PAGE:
Teachers love to tell stories. For example, my dear friend Joe Everett, a Spanish teacher, has three favorite words in English. He may have favorite Spanish words, but since I don’t understand most of his Spanish, I couldn’t tell you what those are. His three favorite ones in ingles are “But I digress…” Occasionally, we teachers will run into former students. Invariably, they do not remember the boffo lessons we taught about Poe, or congruent angles or eukaryotes or the irregular verbs; they remember the anecdotes we peppered our lessons with. Students know we like to tell stories, and even though a teacher may be aware that a question asked by certain students who are deliberately asking it to try to derail class, we’ll bite, because through stories we can teach other lessons, which are sometimes on topic, other times only loosely related to the topic but may be way off topic.
I have stories I tell every year, like the Don MacDonald story about letting rumor and reputation determine how you treat people. Yesterday’s story was one I tell about seating charts and choosing groups, two of the more annoying necessities of teaching. It would be fantastic if a classroom full of kids could choose partners or seats wisely, that they would sit where they will not be distracted and choose an arrangement which did not isolate anyone. Without teacher direction, they will invariably choose their buddies and not be able to focus on work, and if there is any way the seating arrangement can isolate the “weird” kid, they’ll do it.
In my very first year of teaching, I had a 10th grade English class that was difficult to control. My teacher preparation at EWU and Whitworth did not include any successful strategies for classroom control. I had one master teacher whose 10th grade class was amazingly well behaved, but his tricks did not work for me. To this day I don’t know how they worked for him. I got there in April, after the students had been trained, and I think I missed crucial steps in the process by which he beat them into submission convinced them to comply. My 10th graders one year later never did settle down. Discipline is one of the most, if not the most, difficult parts of teaching. It involves saying “no” and punishing people you like. I liked that class, but nailing down what the problems were proved extremely elusive.
Finally, one day, needing to create yet another seating chart that would make us all happy or at least not aggravated, I decided to use one of the strategies I had been taught in teacher school. I had everyone write down two people they wanted to sit by and one person they preferred not to sit by. It backfired horribly. That afternoon I tried to accommodate one of everybody’s desired neighbors and seat each person at least one seat away from the person he or she chose to “keep away.” It was immediately obvious that it would be impossible. Each person, save one of course, had chosen the same kid as their personal anathema. No one wanted to sit by Bob.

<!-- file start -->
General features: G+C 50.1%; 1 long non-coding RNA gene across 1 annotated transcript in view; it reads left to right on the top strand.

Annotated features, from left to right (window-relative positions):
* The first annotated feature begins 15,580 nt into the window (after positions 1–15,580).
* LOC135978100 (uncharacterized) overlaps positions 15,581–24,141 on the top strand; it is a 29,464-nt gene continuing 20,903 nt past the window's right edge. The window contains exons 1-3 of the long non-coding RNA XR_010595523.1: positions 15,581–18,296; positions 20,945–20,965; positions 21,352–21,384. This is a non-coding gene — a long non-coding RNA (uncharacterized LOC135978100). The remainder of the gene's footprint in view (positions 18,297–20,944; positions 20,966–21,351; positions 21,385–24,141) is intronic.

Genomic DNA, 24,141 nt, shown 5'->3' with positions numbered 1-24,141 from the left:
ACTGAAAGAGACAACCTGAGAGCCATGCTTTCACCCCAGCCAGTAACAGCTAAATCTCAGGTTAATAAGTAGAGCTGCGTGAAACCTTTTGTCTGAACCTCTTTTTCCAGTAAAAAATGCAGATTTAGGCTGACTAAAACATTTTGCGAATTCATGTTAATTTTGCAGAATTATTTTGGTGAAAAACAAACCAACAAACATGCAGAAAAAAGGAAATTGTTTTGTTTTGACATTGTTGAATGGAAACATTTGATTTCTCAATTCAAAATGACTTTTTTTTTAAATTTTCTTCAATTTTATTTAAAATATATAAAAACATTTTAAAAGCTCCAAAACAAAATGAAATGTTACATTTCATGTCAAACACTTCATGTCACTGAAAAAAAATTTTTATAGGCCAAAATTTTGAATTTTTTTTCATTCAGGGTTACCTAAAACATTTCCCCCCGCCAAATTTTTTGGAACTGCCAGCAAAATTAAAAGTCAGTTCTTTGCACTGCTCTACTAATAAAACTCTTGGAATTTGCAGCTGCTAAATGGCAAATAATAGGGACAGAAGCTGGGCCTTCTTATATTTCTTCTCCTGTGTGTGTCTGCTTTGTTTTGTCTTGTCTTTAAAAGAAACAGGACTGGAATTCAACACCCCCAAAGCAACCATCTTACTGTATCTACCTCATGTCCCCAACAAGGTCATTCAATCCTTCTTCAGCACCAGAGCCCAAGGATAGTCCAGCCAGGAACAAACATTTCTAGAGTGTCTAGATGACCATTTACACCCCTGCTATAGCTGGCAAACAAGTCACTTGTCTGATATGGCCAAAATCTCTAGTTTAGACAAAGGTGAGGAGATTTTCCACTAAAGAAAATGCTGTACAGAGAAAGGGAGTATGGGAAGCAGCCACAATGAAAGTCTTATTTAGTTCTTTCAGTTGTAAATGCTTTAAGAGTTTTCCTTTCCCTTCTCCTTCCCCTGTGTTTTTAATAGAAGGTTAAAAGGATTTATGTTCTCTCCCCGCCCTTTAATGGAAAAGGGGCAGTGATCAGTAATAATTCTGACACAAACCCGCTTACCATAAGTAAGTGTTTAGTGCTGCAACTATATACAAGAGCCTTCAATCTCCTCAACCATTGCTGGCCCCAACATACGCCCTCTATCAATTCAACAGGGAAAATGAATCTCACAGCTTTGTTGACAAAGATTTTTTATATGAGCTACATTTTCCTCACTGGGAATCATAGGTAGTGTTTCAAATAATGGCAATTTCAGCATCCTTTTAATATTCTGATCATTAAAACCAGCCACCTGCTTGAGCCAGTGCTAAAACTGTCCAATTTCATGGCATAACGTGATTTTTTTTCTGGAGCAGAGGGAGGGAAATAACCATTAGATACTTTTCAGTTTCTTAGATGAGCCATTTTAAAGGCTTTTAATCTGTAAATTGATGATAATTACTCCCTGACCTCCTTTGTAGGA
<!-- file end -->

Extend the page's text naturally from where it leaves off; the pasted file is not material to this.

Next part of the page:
I liked Bob. He was smart, funny, nice-looking, animated, alert to the lesson most of the time, although maybe that’s just because no one wanted to talk to him, now that I think about it. I could not imagine why he was the target of so much enmity. I was troubled about how to deal with it. The seating chart I created was of my own device. I included not a single request, partly out of pique.
The next day, Bob was absent. I still don’t know if it was the right thing to do or not, but I decided to confront the class about their shared feelings about Dennis. I asked them what they did not like about him, why did no one want to be by Dennis. They shifted uncomfortably in their seats, their eyes darted to the floor or their desks. Nobody had anything distinct about Dennis that they could put a finger on. Eventually, after a long enough awkward silence, I gave them a mediocre lecture about tolerance and blah, blah, blah.
The next day, when Bob returned, he brought me his homework and pointed to the heading. “Miss Kurz,” he said with a twinkle in his eye, “I no longer want to be Bob. From now on I’m Baub,” he said, sounding out the vowel tone just a bit longer than 'Bob' would.
“Baub?” I said, imitating him, "like bauble?"
“Yes,” he said, “Baauuuub.”
“Ok.” Names are important to our identity, what did I care how he spelled or said his name.
Years later, at a retreat for an A.I.D.S. peer education group I advised, I met a young may named Tom, oops, Thom. As he was short, slight and a tad effeminate, I teased him by calling him Thor. He realized I was riffing on his uncommon choice of spelling Tom with a th. He was a pretty good sport about it, and he even taught me about a tendency among gay men. “Gay men,” he said, “often will choose to either go by their complete name, like Thomas, or they’ll change the spelling, just to be different or special.” The next weekend, I went to Ivar’s with my family. Our waiter sashayed (yes!) up to our table and announced, “Hi! I’m Eric; I’ll be your waiter.” At least it sounded like Eric. I looked at his name tag. Sure enough, he spelled it Aeryk. Poor Bob, er Baub. Now I knew why the other kids did not like him and also why they couldn’t articulate their attitude. It was 25 years ago, and very few people were comfortable talking about homosexuality anywhere and certainly not in a classroom. I don't know if Baub is gay, but he was certainly flamboyant and expressive in a similar way to other gay men I've known. He also did an expository speech on Madonna. As any teacher knows, merely appearing effemnate in any way, what am I saying, just being different from the common herd in high school can make you a target of horrifying cruelty.
I have recently been reconnected with him via Facebook. He’s doing extremely well, having landed in La La Land (Hollywood). I heard part of his B.A.U.B.radio podcast today. It's wild and fun!. He has his thousands of followers and is of course a growing force on Twitter.